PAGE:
Rajpath, also known as the Kingsway or the Royal Pathway, was designed by Sir Edwin Lutyens (the mastermind behind Old Delhi’s city plans) and extends from Rashtrapati Bhawan in Raisina Hill through Vijay Chowk and India Gate to National Stadium, with sprawling gardens on both sides. The street is host to India’s annual Republic Day Parade, an amazing sight to see.
Hauz Khas got its name from the water tank built by Allauddin Khilji to supply water to the residents of Siri Fort. In the mid-’80s, Hauz Khas Village started attracting fashion designers and pub owners, who started establishing their cafés and boutiques. Today, the village has a busy nightlife, and its clubs and restaurants are the most famous in Delhi.
Every little neighbourhood of Delhi has a designated garden that can be accessed by anyone. One with an interesting history is the must-visit Lodi Garden, built by the Lodi Dynasty in the 15th century, with historical monuments on its sprawling green lawns.
From Oxford Press to Hachette to niched publications, Delhi is a massive publishing hub. The Delhi Book Fair is one of the biggest in India and is a treat for academics and literature lovers alike. Try to schedule a visit to the city around the book fair, usually held at Pragati Maidan.
Designed like the Royal Crescent of Bath, Connaught Place is a top business center in Delhi – walk through the palladian archways and see almost every brand and restaurant. Start with Keventers, an old milkshake joint, and explore the place on foot.
As the capital, Delhi has a huge advantage over any other city in India, one being that canteens of state bhavans (offices and guest housing for state officials) are usually open to the public with subsidized food prices. Try litti-choka at Bihari Niwas, garlic prawns at Goa Bhavan and vegetarian thalis at Andhra Bhavan – just to name a few must-have food experiences.
Since Delhi is known for its markets, shopping is a must. Sarojini Nagar, Janpath, Karol Bagh are just a few areas where large number of roadside vendors sell the latest trends at flea market prices. Though especially fun for people who love clothes, fabric and jewellery, those looking for souvenirs are in for a treat as well.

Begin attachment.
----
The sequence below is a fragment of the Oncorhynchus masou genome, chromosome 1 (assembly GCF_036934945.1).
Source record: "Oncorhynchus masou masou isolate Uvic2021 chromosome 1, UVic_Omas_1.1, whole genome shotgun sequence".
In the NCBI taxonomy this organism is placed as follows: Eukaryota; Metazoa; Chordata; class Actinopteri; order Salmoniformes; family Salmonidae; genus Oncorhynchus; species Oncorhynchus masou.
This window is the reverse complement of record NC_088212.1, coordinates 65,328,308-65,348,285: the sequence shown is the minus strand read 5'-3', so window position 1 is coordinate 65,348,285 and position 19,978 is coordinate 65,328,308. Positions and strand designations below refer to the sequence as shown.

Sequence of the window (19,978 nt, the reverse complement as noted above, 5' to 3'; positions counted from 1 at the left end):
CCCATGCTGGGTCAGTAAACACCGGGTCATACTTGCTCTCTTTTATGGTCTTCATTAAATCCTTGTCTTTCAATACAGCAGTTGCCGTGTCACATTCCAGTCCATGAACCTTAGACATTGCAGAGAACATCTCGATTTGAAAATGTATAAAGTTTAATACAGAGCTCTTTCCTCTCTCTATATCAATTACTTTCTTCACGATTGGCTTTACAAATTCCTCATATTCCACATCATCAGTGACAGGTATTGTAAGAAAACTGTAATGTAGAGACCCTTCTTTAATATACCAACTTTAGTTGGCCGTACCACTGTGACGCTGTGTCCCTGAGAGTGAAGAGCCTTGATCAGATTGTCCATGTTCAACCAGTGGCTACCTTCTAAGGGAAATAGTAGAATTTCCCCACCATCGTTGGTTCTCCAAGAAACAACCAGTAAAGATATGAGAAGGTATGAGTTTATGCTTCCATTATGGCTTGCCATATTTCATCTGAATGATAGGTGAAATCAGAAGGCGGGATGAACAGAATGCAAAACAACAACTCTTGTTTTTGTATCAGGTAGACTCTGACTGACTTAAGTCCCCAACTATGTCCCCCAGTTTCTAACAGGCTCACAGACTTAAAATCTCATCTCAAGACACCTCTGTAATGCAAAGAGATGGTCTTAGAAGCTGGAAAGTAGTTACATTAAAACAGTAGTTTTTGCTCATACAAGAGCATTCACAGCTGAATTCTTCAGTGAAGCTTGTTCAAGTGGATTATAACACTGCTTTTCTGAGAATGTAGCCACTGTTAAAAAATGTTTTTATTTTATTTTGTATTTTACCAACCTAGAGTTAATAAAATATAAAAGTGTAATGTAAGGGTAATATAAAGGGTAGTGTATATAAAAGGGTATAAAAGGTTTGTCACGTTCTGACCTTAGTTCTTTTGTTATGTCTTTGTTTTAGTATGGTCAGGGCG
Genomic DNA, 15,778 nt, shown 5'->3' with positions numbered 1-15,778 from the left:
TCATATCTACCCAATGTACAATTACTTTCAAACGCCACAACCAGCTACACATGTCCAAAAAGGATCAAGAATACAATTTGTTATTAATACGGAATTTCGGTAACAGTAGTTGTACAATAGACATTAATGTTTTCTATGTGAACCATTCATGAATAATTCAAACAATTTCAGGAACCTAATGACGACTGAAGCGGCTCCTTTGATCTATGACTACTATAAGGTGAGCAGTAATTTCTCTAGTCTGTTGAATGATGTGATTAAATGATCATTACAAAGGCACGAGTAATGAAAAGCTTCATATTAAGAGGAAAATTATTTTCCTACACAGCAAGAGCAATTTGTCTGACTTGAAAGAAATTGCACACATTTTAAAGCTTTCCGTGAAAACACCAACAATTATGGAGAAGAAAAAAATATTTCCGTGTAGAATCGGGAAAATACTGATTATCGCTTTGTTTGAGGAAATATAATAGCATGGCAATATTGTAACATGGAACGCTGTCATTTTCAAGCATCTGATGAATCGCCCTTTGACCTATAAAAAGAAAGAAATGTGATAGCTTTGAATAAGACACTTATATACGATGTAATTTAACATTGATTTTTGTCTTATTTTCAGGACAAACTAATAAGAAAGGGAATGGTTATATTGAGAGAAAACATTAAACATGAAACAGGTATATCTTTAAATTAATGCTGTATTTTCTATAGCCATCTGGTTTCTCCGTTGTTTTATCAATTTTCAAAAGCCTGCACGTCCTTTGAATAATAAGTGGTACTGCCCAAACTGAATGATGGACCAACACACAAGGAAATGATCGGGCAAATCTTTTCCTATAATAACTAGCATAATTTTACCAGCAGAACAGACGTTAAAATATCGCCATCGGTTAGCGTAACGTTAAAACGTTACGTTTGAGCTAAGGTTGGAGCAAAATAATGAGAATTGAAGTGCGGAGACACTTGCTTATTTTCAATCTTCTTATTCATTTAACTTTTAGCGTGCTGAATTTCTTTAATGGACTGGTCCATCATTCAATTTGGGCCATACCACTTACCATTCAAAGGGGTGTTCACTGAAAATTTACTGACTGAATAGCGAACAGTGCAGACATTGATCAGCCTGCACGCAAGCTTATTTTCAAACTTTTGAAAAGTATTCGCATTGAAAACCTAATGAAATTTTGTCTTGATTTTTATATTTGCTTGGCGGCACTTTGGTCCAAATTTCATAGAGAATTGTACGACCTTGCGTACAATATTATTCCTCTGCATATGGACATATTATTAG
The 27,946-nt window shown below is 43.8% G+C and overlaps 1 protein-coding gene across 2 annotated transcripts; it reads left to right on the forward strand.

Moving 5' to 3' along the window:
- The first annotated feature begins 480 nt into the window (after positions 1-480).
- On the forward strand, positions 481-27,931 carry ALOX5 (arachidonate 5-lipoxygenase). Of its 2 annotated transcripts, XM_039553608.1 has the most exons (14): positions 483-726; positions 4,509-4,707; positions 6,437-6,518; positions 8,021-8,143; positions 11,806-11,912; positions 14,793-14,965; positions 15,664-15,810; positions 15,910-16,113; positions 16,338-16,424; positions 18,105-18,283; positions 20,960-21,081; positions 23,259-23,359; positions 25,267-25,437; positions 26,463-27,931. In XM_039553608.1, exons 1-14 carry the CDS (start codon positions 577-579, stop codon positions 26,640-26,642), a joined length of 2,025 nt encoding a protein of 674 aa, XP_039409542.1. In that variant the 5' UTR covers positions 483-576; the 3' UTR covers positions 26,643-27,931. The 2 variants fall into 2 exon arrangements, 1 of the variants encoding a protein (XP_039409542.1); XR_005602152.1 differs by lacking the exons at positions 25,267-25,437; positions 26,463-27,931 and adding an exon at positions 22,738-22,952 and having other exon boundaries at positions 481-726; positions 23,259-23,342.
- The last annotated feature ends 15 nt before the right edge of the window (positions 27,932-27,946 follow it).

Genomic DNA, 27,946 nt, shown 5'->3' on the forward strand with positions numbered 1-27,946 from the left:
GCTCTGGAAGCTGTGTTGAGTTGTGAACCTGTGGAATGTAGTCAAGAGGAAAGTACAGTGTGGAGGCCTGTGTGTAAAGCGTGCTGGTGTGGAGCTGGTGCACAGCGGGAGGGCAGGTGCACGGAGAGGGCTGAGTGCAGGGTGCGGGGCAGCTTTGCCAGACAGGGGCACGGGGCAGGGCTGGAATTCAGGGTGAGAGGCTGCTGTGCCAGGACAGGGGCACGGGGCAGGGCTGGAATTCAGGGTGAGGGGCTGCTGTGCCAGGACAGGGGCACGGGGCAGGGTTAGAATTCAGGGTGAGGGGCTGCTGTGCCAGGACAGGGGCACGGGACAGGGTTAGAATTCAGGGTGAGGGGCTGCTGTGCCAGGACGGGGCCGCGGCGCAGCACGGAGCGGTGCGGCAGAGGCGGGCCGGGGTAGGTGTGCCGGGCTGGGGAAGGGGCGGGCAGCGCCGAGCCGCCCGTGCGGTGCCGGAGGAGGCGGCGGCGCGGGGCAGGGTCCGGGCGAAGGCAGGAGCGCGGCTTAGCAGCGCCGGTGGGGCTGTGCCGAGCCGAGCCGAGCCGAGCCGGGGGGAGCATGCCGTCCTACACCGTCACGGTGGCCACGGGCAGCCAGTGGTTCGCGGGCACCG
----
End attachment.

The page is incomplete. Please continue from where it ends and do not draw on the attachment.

Many monarchs have established their kingdoms in Delhi since the 11th century, so it goes without saying that the city is a library of historical monuments – every neighbourhood will have some kind of fort or ruin. These monuments are also marvels because of their architectural style, influenced by Persian, European, Islamic and Indian designs.
Want to bring home traditional Indian bridal attire? Then Chandni Chowk is the place to go for all the clothes and jewellery. Mughal emperor Shah Jahan built the ‘Moonlight Square’ for his daughter, who designed it herself. Apart from clothing, the area also sells spices and is one of the busiest trading locations in Delhi.
Delhi’s street food is so much more than just North Indian – due to considerable northeastern settlement, Delhi is also famous for momos, a steamed rice cake filled with meat or vegetables. Try the different flavours of paranthe (flatbreads) as well as the famous matar kulchas and gol gappe.
To experience epiphany and euphoria with music, visiting the Nizamuddin Dargah on a Thursday. Amidst hawkers selling kebabs, the soulful qawwali (devotional Sufi music) is a treat not seen anywhere else.
Imperial Hotel has a mix of old colonial, art deco and Victorian styles and a fascinating historical background: it is the very place where Ghandi, Nehru, Jinnah, and Lord Mountbatten met to discuss India’s partition of Pakistan and Bangladesh.